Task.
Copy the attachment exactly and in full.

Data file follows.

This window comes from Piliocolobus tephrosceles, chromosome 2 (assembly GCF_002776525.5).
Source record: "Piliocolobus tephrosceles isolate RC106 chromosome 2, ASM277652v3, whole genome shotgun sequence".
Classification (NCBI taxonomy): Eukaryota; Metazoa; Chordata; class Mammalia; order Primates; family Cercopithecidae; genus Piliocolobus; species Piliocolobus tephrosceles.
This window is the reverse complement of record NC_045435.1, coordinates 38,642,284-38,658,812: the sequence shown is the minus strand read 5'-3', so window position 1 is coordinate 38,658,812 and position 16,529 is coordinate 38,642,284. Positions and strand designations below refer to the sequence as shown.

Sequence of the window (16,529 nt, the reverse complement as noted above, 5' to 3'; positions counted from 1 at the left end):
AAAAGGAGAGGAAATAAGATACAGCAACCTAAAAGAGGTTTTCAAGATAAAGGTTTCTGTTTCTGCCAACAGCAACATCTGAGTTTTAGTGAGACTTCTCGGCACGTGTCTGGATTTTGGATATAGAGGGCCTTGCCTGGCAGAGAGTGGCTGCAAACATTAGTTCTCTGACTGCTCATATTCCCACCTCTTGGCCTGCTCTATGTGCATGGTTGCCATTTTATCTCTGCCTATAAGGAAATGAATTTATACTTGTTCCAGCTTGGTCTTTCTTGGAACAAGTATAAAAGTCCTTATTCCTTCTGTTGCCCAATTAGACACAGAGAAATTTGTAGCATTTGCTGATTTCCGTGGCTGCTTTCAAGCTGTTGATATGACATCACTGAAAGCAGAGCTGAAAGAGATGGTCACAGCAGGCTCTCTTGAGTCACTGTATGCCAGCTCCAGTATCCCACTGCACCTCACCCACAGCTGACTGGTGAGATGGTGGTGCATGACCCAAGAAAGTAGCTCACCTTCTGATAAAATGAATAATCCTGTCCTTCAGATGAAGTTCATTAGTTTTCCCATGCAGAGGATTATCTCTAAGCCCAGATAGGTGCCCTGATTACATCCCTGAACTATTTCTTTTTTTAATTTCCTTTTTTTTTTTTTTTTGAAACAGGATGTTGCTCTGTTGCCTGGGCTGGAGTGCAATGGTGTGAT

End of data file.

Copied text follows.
This window comes from Piliocolobus tephrosceles, chromosome 2 (assembly GCF_002776525.5).
Source record: "Piliocolobus tephrosceles isolate RC106 chromosome 2, ASM277652v3, whole genome shotgun sequence".
Classification (NCBI taxonomy): Eukaryota; Metazoa; Chordata; class Mammalia; order Primates; family Cercopithecidae; genus Piliocolobus; species Piliocolobus tephrosceles.
This window is the reverse complement of record NC_045435.1, coordinates 38,642,284-38,658,812: the sequence shown is the minus strand read 5'-3', so window position 1 is coordinate 38,658,812 and position 16,529 is coordinate 38,642,284. Positions and strand designations below refer to the sequence as shown.

Sequence of the window (16,529 nt, the reverse complement as noted above, 5' to 3'; positions counted from 1 at the left end):
AAAAGGAGAGGAAATAAGATACAGCAACCTAAAAGAGGTTTTCAAGATAAAGGTTTCTGTTTCTGCCAACAGCAACATCTGAGTTTTAGTGAGACTTCTCGGCACGTGTCTGGATTTTGGATATAGAGGGCCTTGCCTGGCAGAGAGTGGCTGCAAACATTAGTTCTCTGACTGCTCATATTCCCACCTCTTGGCCTGCTCTATGTGCATGGTTGCCATTTTATCTCTGCCTATAAGGAAATGAATTTATACTTGTTCCAGCTTGGTCTTTCTTGGAACAAGTATAAAAGTCCTTATTCCTTCTGTTGCCCAATTAGACACAGAGAAATTTGTAGCATTTGCTGATTTCCGTGGCTGCTTTCAAGCTGTTGATATGACATCACTGAAAGCAGAGCTGAAAGAGATGGTCACAGCAGGCTCTCTTGAGTCACTGTATGCCAGCTCCAGTATCCCACTGCACCTCACCCACAGCTGACTGGTGAGATGGTGGTGCATGACCCAAGAAAGTAGCTCACCTTCTGATAAAATGAATAATCCTGTCCTTCAGATGAAGTTCATTAGTTTTCCCATGCAGAGGATTATCTCTAAGCCCAGATAGGTGCCCTGATTACATCCCTGAACTATTTCTTTTTTTAATTTCCTTTTTTTTTTTTTTTTGAAACAGGATGTTGCTCTGTTGCCTGGGCTGGAGTGCAATGGTGTGAT